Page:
Jim Murphy, the Labour party leader in Scotland, owns a property bought with help from the taxpayer just two miles from the Palace of Westminster, which he let out. Over two years from 2012/13 he claimed £39,372 to rent another London flat for himself.
Liberal Democrat former defence minister Sir Nick Harvey bought a house in Lambeth in 2002 and claimed expenses to help him pay his mortgage. However, after mortgage claims were banned he moved out and let the house to tenants. He then rented a separate flat in the same area, and has charged the taxpayer £39,772 in expenses claims in 2012/13 and 2013/14.
Scottish National Party MP Angus MacNeil jointly owns two properties with his wife in Scotland. He also owns a London flat in Lambeth, bought under the old expenses system, just a 15-minute walk from the houses of parliament. But in three years since 2012/13 he claimed £42,177 to stay in hotels in Westminster.
Former chairman of the Committee for Standards in Public Life, Sir Alistair Graham, said MPs should be seen by the public to be upholding the spirit of new expenses rules. The rules state MPs must not “exploit the system for personal financial advantage”.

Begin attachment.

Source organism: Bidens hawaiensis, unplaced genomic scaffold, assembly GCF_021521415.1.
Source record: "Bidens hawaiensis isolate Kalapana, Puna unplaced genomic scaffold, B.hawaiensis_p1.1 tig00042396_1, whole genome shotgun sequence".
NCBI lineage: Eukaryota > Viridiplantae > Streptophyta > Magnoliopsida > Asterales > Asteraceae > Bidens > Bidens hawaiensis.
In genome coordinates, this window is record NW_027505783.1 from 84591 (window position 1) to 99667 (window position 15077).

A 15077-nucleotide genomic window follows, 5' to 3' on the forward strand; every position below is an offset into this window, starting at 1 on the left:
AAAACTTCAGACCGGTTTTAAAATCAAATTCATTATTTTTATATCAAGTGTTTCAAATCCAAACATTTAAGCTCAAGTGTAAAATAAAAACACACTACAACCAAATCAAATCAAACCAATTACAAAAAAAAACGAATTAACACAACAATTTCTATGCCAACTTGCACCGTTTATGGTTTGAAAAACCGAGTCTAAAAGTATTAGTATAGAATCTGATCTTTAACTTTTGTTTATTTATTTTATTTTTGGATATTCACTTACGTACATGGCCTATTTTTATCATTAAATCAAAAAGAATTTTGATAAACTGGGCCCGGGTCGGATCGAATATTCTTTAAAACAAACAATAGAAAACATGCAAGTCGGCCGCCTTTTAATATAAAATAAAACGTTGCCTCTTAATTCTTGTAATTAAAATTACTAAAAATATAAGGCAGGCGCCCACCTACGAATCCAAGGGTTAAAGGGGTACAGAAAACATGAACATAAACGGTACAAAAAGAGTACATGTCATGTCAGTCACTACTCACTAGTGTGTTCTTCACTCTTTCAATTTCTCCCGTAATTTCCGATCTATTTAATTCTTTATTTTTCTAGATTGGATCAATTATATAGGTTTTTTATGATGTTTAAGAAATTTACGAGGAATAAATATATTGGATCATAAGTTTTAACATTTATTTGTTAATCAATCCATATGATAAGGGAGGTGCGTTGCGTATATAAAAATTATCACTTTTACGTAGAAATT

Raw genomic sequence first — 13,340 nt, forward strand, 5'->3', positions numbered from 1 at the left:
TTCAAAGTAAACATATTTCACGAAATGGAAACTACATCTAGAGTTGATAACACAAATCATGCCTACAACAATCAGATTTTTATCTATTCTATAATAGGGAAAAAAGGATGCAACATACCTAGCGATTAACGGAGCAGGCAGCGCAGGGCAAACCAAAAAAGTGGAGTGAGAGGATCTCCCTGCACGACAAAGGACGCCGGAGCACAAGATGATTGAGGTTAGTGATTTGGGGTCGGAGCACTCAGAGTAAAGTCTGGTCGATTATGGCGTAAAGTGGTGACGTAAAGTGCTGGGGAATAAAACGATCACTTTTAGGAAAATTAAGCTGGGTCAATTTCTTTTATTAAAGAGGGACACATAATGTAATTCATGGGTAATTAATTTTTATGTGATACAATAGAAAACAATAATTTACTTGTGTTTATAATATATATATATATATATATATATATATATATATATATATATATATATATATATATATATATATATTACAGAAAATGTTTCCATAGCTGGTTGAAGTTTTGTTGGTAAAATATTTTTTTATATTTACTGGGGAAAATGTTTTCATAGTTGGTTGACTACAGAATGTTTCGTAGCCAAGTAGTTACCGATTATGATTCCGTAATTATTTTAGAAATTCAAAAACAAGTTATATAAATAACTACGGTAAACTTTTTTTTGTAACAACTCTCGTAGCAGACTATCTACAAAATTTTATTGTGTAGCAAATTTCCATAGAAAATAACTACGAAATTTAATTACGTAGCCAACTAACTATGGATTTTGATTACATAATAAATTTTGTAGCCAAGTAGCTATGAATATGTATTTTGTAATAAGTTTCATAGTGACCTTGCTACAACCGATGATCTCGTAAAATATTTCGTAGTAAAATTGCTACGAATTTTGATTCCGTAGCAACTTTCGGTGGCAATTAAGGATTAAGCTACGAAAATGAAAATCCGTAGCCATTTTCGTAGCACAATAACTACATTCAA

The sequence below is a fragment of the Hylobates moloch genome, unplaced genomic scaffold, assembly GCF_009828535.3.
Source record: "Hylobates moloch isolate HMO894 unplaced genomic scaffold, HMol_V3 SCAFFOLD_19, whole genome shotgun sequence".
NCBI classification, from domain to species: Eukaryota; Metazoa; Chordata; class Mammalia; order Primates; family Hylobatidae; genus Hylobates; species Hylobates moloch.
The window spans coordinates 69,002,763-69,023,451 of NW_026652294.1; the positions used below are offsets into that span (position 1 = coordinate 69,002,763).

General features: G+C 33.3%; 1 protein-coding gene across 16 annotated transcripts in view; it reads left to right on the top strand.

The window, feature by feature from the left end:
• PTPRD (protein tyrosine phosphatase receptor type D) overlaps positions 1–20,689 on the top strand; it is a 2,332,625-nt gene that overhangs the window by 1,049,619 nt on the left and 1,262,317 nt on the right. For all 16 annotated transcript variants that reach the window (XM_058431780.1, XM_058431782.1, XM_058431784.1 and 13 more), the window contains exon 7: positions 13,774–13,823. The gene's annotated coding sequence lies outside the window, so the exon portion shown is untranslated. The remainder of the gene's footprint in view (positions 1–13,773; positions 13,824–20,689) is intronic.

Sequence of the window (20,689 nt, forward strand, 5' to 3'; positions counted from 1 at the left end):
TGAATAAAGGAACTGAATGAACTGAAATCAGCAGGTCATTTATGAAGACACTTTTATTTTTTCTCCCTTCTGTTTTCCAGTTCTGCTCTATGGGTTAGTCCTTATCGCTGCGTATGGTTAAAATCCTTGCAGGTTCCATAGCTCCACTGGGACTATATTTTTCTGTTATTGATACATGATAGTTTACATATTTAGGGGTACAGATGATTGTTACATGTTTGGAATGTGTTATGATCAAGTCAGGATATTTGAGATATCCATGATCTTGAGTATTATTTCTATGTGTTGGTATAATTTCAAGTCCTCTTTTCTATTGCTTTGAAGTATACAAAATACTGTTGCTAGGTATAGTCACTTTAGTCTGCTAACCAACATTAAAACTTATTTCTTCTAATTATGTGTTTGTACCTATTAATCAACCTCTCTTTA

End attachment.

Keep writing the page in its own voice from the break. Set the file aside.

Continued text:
Sir Alistair told Channel 4 News: “It’s not always just about exactly what the rules say. It is about you taking personal responsibility that public funds are used in a proper and appropriate way that your constituents would be comfortable with. I’m sure we will hear all sorts of sob stories about why it’s justifiable to do what they’ve done. But they must know in their heart of hearts that the public will see this as MPs on the make.”
Last night MPs said new Ipsa rules banning mortgage claims forced them to let out their second home to be able to afford mortgage and associated costs. Others said they switched to renting or staying in hotels to try to minimise costs.
Sir Nick Harvey said: “This situation is not of the MPs’ choosing. MPs have been obliged to let out their own properties since 2010 because the new rules say they cannot claim mortgage interest – only rent. Letting income covers the mortgage and other outgoings and is of course taxed. It is not MPs’ fault that the rules compel them to rent a separate flat to live in.